The following essay is reprinted January 26, 2005 with permission of the DeCordova Museum and Sculpture Park. If you have questions or comments regarding the essay, or would like to acquire a copy of the exhibition catalogue for Pretty Sweet: The Sentimental Image in Contemporary Art, please contact the DeCordova Museum and Sculpture Park directly through either this phone number or web address:
A Sentimental Journey, or How Did We Get Here?
by Nick Capasso
These days, it is far wiser for an aspiring young artist to offend or disgust the viewer rather than evoke such gentle sentiments as sympathy and delight.
- Robert C. Solomon, 1991 (1)
Not anymore. The University of Texas philosopher's remark was true enough over a decade ago, but in the intervening years contemporary artists have increasingly turned their attention to the gentle sentiments. Imagery unthinkable in serious, high-brow, cutting-edge visual art for most of the twentieth-century has emerged as an important concern of the early twenty-first century. Painters, sculptors, and even art-and-technology/new media artists now employ the rich visual language of sentimental imagery for a wide variety of aesthetic, intellectual, and political purposes. The thirty-three New England artists included in Pretty Sweet represent a regional tip of a much larger national and international iceberg.
Sentimental imagery involves a large set of interrelated pictures, objects, symbols, formal qualities, and materials that have been traditionally used, primarily in popular culture, to evoke the positive, sweeter, softer, more tender emotions. A brief accounting of the components of this emotional spectrum would include love, happiness, delight, comfort, innocence, vulnerability, serenity, security, sympathy, nostalgia, bittersweet melancholy, and pleasure. The sentimental also parallels the quaint, the precious, the cute, the domestic, the beautiful, and the picturesque.
The iconography of sentiment is vast, and could easily be catalogued while on a stroll though any Hallmark card-book-and-gift store, ubiquitous in American shopping centers. Greeting cards overflow with hearts, flowers, sunny idealized landscape scenes, animals (especially puppies and kittens, birds and butterflies) and sentimental texts (poems, aphorisms, bon-mots). Next to stacks of books about angels and fairies (along with the bodice-ripper romance novels), and adjacent to the candy counter, one can find piles of stuffed animals, cute figurines, folk art and Victorian-inspired mementos, and decorative picture frames featuring photos of adorable smiling children. Sometimes prettified religious objects are available, or softly erotic or naughtily suggestive gift items. If you can't find what you're looking for, walk down the mall to the Disney Store or its Japanese doppelganger, Sanrio (purveyor of Hello Kitty). Don't forget to stop in at the fabric, jewelry, and home furnishings stores for country curtains, gold hearts and silver charms, and knick-knacks of all description. The source of the sentimental imagery that pervades American culture is the cadre of commercial artists, product developers, interior decorators, and advertising copywriters employed by a booming industry that is working hard to make us feel good.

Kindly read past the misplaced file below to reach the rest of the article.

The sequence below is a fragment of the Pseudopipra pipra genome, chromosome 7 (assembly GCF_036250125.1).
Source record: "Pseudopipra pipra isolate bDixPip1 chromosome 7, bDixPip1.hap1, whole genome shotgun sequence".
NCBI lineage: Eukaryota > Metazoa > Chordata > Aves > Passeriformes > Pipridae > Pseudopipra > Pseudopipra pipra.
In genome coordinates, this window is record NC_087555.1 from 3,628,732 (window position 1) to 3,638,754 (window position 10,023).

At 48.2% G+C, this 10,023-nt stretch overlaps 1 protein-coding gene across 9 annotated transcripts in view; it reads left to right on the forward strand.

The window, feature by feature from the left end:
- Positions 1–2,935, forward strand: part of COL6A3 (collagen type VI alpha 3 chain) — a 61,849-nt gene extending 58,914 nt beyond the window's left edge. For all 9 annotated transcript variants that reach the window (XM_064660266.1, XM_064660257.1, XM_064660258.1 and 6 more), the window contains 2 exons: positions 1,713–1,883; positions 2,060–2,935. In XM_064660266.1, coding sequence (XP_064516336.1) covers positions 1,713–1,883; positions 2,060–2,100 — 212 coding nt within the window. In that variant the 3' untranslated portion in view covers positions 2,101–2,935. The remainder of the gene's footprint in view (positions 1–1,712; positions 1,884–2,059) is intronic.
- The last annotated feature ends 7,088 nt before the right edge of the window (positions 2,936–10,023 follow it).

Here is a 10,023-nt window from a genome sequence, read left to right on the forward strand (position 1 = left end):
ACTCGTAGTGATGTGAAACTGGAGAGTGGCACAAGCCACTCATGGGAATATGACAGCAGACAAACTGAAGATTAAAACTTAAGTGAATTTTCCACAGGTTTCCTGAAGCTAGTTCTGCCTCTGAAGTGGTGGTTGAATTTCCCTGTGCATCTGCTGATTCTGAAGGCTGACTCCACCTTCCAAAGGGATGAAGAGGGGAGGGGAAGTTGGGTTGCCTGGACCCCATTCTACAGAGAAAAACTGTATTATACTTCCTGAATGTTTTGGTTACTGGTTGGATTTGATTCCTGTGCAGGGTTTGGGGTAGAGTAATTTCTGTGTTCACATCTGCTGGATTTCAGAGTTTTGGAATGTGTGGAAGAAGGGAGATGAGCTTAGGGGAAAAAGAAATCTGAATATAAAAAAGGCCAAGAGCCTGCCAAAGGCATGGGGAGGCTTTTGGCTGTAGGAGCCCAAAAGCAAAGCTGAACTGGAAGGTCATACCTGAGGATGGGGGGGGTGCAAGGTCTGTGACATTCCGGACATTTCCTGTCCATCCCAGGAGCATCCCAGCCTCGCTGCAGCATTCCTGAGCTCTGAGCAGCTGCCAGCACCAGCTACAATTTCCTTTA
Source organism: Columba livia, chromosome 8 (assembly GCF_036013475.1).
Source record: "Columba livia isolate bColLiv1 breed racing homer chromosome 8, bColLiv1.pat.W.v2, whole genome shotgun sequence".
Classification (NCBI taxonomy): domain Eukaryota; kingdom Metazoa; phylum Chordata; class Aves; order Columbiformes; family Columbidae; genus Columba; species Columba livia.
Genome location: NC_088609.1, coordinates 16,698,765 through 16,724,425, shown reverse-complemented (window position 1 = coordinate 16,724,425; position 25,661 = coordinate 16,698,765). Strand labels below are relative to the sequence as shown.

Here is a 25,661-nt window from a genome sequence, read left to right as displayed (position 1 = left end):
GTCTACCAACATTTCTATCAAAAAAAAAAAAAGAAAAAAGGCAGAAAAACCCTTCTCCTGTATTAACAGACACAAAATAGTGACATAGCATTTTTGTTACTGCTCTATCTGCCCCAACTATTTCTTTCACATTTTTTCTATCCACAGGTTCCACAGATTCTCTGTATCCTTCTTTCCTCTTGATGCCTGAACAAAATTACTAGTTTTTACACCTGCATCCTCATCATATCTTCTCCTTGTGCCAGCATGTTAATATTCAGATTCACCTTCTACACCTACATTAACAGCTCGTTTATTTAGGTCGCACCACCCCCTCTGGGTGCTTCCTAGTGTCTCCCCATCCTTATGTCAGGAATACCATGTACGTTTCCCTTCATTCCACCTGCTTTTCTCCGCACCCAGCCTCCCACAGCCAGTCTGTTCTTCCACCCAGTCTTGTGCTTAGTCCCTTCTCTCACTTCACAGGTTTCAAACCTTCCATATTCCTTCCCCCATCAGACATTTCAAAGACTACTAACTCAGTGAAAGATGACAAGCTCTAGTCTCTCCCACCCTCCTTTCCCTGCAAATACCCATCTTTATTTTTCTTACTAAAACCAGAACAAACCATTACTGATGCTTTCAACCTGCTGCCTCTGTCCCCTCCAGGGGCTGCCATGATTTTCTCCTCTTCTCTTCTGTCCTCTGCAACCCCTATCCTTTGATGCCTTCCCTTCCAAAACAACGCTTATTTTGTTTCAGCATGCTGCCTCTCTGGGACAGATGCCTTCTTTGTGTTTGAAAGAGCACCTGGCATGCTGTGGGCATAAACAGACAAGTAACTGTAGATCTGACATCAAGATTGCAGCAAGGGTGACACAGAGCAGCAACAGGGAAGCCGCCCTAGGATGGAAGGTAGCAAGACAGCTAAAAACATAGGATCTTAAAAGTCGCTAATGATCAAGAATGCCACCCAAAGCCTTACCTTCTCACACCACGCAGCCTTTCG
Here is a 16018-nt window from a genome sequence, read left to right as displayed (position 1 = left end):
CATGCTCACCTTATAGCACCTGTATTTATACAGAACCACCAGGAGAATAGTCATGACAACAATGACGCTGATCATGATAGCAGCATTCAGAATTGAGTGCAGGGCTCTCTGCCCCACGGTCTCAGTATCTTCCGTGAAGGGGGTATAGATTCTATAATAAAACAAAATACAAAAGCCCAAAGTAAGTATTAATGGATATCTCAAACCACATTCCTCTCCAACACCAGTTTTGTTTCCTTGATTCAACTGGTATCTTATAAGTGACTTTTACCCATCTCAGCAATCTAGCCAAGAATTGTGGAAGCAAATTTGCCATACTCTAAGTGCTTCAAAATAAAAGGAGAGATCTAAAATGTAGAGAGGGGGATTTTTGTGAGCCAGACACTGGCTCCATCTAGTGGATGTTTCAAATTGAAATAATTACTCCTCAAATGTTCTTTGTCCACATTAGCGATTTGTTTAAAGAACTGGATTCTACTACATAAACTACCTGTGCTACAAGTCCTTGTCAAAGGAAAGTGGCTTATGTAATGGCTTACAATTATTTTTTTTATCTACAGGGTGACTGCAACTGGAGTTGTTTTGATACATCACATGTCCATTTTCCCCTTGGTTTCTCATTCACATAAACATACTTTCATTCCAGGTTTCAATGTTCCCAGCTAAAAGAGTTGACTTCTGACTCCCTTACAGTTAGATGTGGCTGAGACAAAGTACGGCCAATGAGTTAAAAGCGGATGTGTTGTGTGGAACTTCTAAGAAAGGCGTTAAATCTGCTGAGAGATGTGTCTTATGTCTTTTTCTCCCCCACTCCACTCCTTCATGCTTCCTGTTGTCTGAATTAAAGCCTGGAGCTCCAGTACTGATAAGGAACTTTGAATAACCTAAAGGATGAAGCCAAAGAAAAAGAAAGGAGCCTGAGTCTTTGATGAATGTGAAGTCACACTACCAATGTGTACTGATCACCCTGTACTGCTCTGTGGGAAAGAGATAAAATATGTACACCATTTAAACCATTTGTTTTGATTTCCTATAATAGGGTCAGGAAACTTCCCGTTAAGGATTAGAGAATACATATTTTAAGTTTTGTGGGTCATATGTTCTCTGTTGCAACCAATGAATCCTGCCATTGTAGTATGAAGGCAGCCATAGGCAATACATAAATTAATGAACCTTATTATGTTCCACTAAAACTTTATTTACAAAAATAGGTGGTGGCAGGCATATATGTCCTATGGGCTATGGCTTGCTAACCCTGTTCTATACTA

The artists who exploit this kind of imagery reinforce its sentimental content by using formal devices and materials that are phenomenologically prone or culturally coded to evoke positive emotional response. Palettes tend to run to pastel, sepia, or Day-Glo. Scale is often intimate, sometimes miniscule, and much use is made of multiples, repetition, pattern, and excess. A collage aesthetic associated with collections, collectibles, and scrapbooks -- is pervasive, and surfaces tend to be soft or shiny or plush. Overtly traditional notions of beauty prevail: clarity, cleanliness, purity, harmony, symmetry, hand-craft, and technical prowess. And in addition to the expected art materials (paint, canvas, pencil, paper, etc.), artists who deal with the sentimental use hobby and craft products like fuzz, fake fur, and feathers; domestic materials like linens, needlework, and wall-paper; and found objects that range from bronzed baby shoes to garden statuary to antique and family photographs.